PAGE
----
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While political uncertainty in Greece remains elevated and the odds of a split in the eurozone are increasing, the euro is trading at 1.27-1.28 against the dollar.This is well off it’s record low of 0.82 in 2000, but it could be doing a lot worse.
UBS strategist Syed Mansoor Mohi-uddin points to 4 key things that are supporting the strength of the euro:
- The ECB has not engaged in outright quantitative easing during the financial crisis. While, the Federal Reserve, Bank of Japan and the Bank of England have all cut interest rates to between 0 – 0.5 per cent, the ECB’s benchmark rate is at 1 per cent. Moreover, the Fed is likely to take on a third round of QE and the central banks of Japan and the UK have been printing money and buying government bonds.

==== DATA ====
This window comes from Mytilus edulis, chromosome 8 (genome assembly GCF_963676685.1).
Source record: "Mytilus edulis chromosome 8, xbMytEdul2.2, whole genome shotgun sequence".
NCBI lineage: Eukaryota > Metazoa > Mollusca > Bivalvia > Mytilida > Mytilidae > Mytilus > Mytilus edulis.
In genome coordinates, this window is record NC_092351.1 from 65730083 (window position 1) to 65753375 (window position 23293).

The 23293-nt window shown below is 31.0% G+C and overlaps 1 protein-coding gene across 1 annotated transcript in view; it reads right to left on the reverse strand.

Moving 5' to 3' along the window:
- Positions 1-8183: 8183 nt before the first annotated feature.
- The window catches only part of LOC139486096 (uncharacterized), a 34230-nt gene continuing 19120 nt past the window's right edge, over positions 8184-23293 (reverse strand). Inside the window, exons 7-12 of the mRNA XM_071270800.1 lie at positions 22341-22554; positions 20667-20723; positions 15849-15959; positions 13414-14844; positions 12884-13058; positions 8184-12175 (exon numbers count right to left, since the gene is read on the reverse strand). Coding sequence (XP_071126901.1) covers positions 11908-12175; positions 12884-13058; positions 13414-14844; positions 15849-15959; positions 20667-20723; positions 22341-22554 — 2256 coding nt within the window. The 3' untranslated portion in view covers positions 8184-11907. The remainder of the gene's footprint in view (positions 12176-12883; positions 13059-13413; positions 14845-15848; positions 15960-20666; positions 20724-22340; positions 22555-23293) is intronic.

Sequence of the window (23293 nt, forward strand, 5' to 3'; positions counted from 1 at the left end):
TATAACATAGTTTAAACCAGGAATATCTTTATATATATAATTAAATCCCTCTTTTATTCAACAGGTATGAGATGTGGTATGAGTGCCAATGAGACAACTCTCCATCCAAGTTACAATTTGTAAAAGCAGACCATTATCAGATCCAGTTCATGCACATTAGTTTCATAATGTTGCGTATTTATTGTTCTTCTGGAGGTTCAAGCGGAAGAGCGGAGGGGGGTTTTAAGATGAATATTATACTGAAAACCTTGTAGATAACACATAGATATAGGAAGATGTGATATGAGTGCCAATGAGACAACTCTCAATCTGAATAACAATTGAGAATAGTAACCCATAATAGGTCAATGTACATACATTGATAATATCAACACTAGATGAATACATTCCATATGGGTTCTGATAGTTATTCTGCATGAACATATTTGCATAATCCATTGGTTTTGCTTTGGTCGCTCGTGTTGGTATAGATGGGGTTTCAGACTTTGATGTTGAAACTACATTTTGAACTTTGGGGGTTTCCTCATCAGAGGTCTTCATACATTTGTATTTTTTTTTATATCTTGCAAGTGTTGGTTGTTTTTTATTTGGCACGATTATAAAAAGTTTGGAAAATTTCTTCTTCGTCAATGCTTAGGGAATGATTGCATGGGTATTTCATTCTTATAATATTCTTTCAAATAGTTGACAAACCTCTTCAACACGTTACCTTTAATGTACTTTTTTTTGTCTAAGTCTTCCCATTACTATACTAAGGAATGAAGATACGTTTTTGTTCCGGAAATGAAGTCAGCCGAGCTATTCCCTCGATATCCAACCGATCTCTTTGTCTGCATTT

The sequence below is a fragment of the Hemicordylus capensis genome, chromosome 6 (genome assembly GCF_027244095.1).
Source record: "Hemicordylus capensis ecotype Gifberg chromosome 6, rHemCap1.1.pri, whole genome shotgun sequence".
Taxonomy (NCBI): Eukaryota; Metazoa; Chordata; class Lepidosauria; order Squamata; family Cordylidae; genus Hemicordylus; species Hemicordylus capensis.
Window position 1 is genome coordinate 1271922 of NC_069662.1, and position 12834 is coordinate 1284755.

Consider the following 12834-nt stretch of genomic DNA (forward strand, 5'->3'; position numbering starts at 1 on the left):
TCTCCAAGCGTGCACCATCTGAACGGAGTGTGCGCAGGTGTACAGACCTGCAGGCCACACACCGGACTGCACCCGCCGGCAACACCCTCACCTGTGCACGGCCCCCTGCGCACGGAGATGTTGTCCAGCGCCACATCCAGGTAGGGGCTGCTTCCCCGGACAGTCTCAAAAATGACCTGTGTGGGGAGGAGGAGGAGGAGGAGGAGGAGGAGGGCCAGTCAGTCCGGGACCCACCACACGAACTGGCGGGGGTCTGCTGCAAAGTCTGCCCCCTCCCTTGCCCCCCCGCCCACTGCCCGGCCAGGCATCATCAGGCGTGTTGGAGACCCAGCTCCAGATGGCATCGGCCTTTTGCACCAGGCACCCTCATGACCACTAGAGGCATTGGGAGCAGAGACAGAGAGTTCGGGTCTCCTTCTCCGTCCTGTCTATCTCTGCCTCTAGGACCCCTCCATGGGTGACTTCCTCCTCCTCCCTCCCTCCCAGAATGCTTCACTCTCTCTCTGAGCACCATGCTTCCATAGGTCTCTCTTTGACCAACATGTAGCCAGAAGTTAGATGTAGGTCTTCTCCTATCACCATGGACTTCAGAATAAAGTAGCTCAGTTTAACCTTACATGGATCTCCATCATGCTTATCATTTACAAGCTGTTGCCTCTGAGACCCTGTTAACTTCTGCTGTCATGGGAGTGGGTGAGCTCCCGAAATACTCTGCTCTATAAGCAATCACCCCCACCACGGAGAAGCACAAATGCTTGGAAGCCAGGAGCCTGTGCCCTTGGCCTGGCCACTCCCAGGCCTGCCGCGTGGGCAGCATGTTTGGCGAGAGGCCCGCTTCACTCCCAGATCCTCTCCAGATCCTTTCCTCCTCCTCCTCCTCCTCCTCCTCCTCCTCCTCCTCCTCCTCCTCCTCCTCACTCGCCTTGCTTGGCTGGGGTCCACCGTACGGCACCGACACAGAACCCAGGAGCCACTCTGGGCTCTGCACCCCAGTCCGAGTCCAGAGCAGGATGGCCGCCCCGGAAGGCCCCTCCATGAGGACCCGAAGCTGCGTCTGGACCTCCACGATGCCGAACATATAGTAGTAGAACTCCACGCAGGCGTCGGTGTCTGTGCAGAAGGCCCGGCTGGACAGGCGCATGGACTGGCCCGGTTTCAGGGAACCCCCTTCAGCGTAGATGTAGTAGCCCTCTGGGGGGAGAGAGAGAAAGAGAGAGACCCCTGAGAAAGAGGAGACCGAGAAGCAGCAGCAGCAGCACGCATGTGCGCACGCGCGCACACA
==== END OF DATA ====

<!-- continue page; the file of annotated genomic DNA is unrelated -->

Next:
- The eurozone has a balanced current account and doesn’t depend on foreign capital inflows to support the euro.
- High oil prices have seen petro-dollars increase in the sovereign wealth funds of countries in the Middle East and North Africa and these are diversifying their new foreign reserves into eurozone markets.
- Eurozone banks have been selling foreign assets because they are under pressure to recapitalize. As these banks shrink their balance sheets they are likely to cut new loans, including those from abroad and that repatriation flow is supporting the euro.
Mohi-uddin says the euro is going to keep sliding lower because of the debt crisis and is expected to end the year at 1.15 against the dollar as long as the economic and monetary union doesn’t break up.